There are infinitely many ways to examine forecast errors to learn more about them and perhaps correct future forecasts for their deficiencies. In this section we first present a diagrammatic scheme that can be used to learn a great deal about the pattern of forecast errors, and then we present some numerical techniques for computing diagnostics.

Graphical Analysis One of the simplest, and yet most revealing, techniques for examining the pattern in forecast errors is the Prediction Realization Diagram (PRD) proposed by Thiel [11, 12], This diagram is simply the plot of the predicted change in earnings against the realized change. The predicted change is plotted along the line that lies at a 45-degree angle to the horizontal axis, and actual change is plotted along a line that lies at a minus 45-degree angle to the horizontal axis. This is shown in Figure 25.1.

If we plot in this space the forecasted change in earnings versus the realized change, we can learn quite a lot about the type of forecast errors being made. Notice that if a point lies on the horizontal straight line, it indicates that the forecast change was exactly equal to the actual change. To the extent that points lie above the horizontal straight line, it indicates that estimates were too high. To the extent that points lie below the horizontal line, it indicates that estimates were too low. Now let us take a closer look at what each section of the graph represents. A point lying in section I of the PRD indicates that the forecaster successfully predicted that earnings would increase, but that the size of the increase was overestimated. A point lying in section II indicates that the analyst successfully predicted a

'When earnings are zero, the percentage change in earnings will be infinite. When earnings are negative, the meaning of percentage changes in earnings is ambiguous.

decrease in earnings but that the size of the decrease was underestimated (earnings were overestimated). If a point lies in section V, it indicates that the analyst predicted the wrong direction for the change in earnings. That is, the analyst predicted they would increase when they, in fact, decreased. Sections HI, IV, and VI are analogous to sections I, H, and V. Section HI represents a successful prediction of an increase in earnings but an underestimate of the size of the increase. Section IV represents a successful prediction of a decrease but an overestimate of the size of the decrease. Finally, a point in section VI represents a forecast of a decrease in earnings when they actually increased. Sections V and VI indicate that the analyst misestimated the direction of the change in earnings movements whereas the other sections indicate the analyst got the direction right but the size wrong.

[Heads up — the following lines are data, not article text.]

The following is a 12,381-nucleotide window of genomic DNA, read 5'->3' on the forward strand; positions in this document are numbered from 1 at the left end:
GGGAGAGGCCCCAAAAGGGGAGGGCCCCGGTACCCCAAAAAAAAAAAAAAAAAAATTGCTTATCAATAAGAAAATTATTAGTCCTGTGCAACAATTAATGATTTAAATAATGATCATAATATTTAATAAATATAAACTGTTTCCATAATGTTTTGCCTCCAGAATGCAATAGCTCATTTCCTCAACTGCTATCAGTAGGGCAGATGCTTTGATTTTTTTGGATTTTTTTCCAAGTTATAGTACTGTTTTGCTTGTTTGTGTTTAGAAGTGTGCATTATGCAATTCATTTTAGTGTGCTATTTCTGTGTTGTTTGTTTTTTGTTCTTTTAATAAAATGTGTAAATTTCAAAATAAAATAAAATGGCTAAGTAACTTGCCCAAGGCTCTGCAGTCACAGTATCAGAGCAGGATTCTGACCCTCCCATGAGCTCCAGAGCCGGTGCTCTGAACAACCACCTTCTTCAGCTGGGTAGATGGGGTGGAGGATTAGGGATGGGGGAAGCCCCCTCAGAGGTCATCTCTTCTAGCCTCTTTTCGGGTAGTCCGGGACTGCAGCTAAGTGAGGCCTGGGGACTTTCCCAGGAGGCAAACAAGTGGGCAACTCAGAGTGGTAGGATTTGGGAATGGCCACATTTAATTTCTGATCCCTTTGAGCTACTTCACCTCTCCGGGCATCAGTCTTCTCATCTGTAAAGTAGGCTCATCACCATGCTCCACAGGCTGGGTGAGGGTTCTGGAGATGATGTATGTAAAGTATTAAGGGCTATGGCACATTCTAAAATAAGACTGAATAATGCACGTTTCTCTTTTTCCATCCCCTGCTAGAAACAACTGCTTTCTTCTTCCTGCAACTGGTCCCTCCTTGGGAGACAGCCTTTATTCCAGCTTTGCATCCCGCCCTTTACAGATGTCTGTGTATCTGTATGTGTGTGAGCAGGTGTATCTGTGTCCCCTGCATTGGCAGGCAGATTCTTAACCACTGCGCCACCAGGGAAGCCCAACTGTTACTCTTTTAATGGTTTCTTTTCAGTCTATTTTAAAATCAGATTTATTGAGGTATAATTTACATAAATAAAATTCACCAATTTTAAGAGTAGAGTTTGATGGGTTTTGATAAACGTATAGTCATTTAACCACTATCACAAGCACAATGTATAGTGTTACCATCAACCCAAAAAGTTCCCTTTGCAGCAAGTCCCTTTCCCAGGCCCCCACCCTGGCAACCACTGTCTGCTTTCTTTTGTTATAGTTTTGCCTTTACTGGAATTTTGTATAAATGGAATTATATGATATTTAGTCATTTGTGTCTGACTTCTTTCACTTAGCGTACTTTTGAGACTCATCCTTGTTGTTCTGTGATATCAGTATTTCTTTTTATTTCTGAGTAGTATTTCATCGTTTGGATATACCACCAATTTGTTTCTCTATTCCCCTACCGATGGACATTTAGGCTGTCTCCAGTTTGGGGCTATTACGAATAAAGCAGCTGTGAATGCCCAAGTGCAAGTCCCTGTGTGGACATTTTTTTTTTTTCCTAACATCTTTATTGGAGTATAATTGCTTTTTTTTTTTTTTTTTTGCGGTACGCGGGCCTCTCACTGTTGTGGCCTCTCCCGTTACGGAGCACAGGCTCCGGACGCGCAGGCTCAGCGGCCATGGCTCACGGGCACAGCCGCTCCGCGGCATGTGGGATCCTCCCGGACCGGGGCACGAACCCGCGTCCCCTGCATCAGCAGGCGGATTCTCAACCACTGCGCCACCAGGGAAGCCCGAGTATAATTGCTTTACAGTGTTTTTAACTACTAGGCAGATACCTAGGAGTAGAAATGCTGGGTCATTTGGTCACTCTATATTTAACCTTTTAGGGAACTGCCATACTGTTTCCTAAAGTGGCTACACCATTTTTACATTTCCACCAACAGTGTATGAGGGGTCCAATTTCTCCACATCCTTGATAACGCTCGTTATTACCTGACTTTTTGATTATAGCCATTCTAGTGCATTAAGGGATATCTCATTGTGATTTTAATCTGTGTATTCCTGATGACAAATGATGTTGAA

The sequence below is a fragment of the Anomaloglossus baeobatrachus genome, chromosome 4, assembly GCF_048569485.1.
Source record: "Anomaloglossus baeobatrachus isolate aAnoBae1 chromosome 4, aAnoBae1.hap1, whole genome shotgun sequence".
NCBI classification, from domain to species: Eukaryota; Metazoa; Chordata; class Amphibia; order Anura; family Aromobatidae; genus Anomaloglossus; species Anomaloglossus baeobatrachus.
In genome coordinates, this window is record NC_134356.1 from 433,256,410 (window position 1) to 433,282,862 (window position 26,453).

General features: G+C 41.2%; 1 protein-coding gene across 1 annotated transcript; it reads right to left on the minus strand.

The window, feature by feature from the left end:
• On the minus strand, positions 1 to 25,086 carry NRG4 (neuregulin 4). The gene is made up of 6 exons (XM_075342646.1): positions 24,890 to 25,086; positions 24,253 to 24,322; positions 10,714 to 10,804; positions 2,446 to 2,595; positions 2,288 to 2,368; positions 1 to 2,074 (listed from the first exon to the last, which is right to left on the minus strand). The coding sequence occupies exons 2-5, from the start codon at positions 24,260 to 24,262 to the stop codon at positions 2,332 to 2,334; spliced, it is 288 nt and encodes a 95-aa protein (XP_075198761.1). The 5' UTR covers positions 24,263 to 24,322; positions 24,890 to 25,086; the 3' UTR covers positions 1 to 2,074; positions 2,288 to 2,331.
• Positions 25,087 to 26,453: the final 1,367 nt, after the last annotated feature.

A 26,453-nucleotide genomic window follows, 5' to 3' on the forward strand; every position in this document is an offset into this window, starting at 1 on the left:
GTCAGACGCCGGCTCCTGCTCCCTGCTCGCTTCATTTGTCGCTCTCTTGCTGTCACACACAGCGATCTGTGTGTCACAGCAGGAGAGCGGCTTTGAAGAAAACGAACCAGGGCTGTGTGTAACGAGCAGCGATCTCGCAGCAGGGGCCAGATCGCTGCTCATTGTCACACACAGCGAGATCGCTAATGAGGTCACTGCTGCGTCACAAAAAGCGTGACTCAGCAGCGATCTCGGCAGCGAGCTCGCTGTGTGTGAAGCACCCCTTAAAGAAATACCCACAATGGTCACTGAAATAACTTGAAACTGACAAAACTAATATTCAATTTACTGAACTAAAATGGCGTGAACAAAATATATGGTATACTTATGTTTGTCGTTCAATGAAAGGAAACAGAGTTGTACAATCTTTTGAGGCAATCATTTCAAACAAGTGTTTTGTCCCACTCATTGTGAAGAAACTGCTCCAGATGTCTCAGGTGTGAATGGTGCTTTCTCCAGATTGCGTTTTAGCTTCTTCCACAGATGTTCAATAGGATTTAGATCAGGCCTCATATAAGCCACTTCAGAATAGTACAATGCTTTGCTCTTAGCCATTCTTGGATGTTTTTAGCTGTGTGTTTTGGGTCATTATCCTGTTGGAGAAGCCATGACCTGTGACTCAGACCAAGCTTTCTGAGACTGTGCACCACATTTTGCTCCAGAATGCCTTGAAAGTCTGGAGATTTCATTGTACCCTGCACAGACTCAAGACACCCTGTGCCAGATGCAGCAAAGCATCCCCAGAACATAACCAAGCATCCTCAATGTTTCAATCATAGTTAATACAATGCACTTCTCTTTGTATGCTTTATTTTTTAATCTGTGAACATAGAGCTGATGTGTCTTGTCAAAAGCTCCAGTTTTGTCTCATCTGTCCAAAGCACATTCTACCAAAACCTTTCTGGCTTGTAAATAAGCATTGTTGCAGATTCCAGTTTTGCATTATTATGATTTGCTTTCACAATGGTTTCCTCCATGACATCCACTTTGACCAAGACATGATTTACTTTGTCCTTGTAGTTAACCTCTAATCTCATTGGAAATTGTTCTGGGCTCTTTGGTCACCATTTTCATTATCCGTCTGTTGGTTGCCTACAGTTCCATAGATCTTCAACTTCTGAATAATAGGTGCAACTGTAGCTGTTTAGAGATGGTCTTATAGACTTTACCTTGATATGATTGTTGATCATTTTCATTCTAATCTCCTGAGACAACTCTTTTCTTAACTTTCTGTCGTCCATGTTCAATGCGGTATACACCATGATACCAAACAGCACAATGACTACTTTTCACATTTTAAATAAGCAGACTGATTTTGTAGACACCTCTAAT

Examination of a group of forecasts on the PRD can reveal quite a lot of information about the source of error in analysts' forecasts. In Figures 25.2 and 25.3 we have constructed two hypothetical patterns that might be observed. Figure 25.2 presents the case where a forecaster is consistently optimistic. The forecaster consistently overestimates earnings changes when they are positive (section I) and consistently underestimates the size of a negative change (section II) or actually predicts a positive change when changes are negative (section V).

Figure 25.2 Prediction Realization Diagram: optimistic forecaster.

Figure 25.3 Prediction Realization Diagram: the overreactor.

A more interesting pattern is revealed in Figure 25.3. In this diagram we find the profile of an analyst who is excellent at predicting the direction of change. However, the analyst overreacts to change by becoming overoptimistic as large positive changes are expected and overpessimistic as large negative changes are expected. This can be seen by the fact that estimates lie further and further from the horizontal axis as the actual level of earnings change increases.

These are only two of the many potential patterns of forecaster behavior that can be seen through the PRD. The reader is encouraged to construct other series of points on this diagram and to interpret their meaning.

Numerical Analysis While the graphical analysis of forecast errors is extremely useful, there are also several analytical decompositions of the mean squared forecast error that can provide useful insight into the sources of forecasting error. Let us take, as an example, a firm that has a collection of analysts making forecasts of a broad group of stocks in the economy. We discuss two meaningful decompositions of these errors. The first is based on the level of aggregation at which errors occur, while the second looks at the forecast error in terms of the characteristics of the forecasters.